Modal metaphysics, necessary a posteriori, and scientific essentialism with natural kinds are controversial. How do we know what is or is not rigid? "Consult your metaphysical intuitions", as Almog put it in Naming without Necessity. Dupré in Natural Kinds and Biological Taxa shows how the modal strategy falls apart for biological species:"I will assume the interpretation of biological taxonomy most favorable to Putnam's theory, and show that even this is often not as Putnam needs it to be." Ben-Yami in Semantics of Kind Terms gives a more broad recent critique of natural kinds, and concludes that "there isn’t any difference between natural kind terms and other kind terms in their semantic function, in the way their reference is determined, or in the way they are introduced into language."

In practice, what essentialists seem to have in mind as "natural" are aspects of objects (more precisely, of universals) that are particularly closely tied to what we consider the laws of nature. Given the contextuality and fallibility of our knowledge about the latter, presumably our identification of natural kinds is equally contextual and fallible. Hacking's Tradition of Natural Kinds offers a pragmatic view that may accomodate such use without "Plato's unsavoury rubbish about carving nature at the joints":

"We can devise rough and ready characterizations of 'natural kind'; none are precise, but with good will and a little charity we can agree, in most cases, on what is a natural kind according to a given characterization... For various purposes and interests there are better and worse, more fruitful and less fruitful classifications of objects, organisms and substances."

This sort of fruits vs vegetables distinction between natural and artificial kinds along a continuum might satisfy even Quine, who was having none of it in Reference and Modality, exactly because he saw metaphysical essentialism as incompatible with (his) scientific naturalism. He was even willing to throw out modal logic along with it:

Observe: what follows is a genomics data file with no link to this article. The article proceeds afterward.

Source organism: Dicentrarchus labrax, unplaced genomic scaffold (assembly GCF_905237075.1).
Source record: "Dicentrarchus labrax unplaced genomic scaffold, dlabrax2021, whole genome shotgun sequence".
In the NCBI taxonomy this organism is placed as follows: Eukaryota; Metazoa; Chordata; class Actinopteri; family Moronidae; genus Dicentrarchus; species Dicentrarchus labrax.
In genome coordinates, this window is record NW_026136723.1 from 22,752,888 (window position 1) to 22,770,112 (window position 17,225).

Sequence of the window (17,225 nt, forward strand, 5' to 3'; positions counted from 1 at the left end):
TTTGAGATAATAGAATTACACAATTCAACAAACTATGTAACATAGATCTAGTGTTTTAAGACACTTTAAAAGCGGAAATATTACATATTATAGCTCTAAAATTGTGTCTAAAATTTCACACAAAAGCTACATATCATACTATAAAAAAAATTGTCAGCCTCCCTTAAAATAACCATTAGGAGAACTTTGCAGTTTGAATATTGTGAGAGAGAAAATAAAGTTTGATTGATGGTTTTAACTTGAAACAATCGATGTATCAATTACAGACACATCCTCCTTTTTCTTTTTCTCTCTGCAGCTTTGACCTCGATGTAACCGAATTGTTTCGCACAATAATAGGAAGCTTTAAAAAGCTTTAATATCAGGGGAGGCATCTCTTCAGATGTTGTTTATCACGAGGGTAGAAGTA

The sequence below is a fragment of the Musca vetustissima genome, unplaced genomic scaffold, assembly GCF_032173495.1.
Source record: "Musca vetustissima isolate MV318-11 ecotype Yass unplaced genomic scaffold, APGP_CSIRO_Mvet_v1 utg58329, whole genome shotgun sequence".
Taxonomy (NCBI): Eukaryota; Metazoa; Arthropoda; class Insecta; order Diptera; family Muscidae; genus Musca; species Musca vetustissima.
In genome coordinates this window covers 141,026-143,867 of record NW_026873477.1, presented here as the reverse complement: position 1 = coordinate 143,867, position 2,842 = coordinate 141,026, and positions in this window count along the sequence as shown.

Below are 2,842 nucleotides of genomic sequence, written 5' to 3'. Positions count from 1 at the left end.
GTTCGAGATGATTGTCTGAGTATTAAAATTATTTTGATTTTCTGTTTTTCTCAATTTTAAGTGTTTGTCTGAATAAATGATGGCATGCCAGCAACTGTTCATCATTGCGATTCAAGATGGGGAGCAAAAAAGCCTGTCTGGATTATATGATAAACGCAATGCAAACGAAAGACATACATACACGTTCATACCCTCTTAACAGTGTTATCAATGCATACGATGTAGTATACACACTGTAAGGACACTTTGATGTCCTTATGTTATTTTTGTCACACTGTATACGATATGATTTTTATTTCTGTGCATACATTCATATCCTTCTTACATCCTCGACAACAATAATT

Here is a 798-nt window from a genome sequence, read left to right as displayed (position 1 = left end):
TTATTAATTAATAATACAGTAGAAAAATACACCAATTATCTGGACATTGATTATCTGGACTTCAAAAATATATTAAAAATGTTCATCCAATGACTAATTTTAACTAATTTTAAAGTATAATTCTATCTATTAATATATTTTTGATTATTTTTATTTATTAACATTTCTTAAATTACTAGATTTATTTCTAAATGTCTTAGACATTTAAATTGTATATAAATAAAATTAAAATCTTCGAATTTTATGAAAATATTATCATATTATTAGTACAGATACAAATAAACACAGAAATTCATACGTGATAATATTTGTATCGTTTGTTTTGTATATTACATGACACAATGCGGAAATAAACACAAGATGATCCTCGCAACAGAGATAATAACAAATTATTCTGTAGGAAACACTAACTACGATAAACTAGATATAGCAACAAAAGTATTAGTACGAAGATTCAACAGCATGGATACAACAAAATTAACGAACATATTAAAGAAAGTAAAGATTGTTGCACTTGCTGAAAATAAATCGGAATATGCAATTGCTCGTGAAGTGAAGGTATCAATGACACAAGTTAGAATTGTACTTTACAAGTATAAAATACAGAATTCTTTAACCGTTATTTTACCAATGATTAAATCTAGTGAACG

"An object, of itself and by whatever name or none, must be seen as having some of its traits necessarily and others contingently, despite the fact that the latter traits follow just as analytically from some ways of specifying the object as the former traits do from other ways of specifying it... the way to do quantified modal logic, if at all, is to accept Aristotelian essentialism... Such a philosophy is as unreasonable by my lights as it is by Carnap’s or Lewis’s. And in conclusion I say, as Carnap and Lewis have not: so much the worse for quantified modal logic.

  • thanks. I have to ponder this some more, but my first impression fwiw: I'm not sure this really about natural kinds. synthetic elements strike me as a whole different kind of beast. they're both natural and artificial. things that are already there, so to speak, like artichokes and Greek trgedies, may or may not fit into natural kinds. but synthetic elements are completely new, unprecedented things. yet they are in some sense undeniably natural. so if philosophy answers to natural science, which answers to nature, then ??? (Coca Cola, ok, but Coke and rum? altogether different) – user20153 Oct 2 '16 at 0:04